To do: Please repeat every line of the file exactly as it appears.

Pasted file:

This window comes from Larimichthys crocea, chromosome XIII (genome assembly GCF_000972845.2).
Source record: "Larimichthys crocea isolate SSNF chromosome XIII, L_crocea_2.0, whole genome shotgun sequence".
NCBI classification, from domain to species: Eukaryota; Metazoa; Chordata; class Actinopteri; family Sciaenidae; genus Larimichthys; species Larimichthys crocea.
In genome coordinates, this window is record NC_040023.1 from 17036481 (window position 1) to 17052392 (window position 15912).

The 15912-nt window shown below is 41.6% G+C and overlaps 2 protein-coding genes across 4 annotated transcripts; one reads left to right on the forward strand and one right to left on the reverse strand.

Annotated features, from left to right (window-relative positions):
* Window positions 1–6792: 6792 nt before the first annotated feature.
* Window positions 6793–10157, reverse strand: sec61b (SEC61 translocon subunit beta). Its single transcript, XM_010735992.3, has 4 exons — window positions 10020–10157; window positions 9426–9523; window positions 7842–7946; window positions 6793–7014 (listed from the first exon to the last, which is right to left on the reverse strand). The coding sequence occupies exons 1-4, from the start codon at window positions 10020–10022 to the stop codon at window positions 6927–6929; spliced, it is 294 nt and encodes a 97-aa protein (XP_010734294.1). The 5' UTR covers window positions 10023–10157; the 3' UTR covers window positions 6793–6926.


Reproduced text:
This window comes from Larimichthys crocea, chromosome XIII (genome assembly GCF_000972845.2).
Source record: "Larimichthys crocea isolate SSNF chromosome XIII, L_crocea_2.0, whole genome shotgun sequence".
NCBI classification, from domain to species: Eukaryota; Metazoa; Chordata; class Actinopteri; family Sciaenidae; genus Larimichthys; species Larimichthys crocea.
In genome coordinates, this window is record NC_040023.1 from 17036481 (window position 1) to 17052392 (window position 15912).

The 15912-nt window shown below is 41.6% G+C and overlaps 2 protein-coding genes across 4 annotated transcripts; one reads left to right on the forward strand and one right to left on the reverse strand.

Annotated features, from left to right (window-relative positions):
* Window positions 1–6792: 6792 nt before the first annotated feature.
* Window positions 6793–10157, reverse strand: sec61b (SEC61 translocon subunit beta). Its single transcript, XM_010735992.3, has 4 exons — window positions 10020–10157; window positions 9426–9523; window positions 7842–7946; window positions 6793–7014 (listed from the first exon to the last, which is right to left on the reverse strand). The coding sequence occupies exons 1-4, from the start codon at window positions 10020–10022 to the stop codon at window positions 6927–6929; spliced, it is 294 nt and encodes a 97-aa protein (XP_010734294.1). The 5' UTR covers window positions 10023–10157; the 3' UTR covers window positions 6793–6926.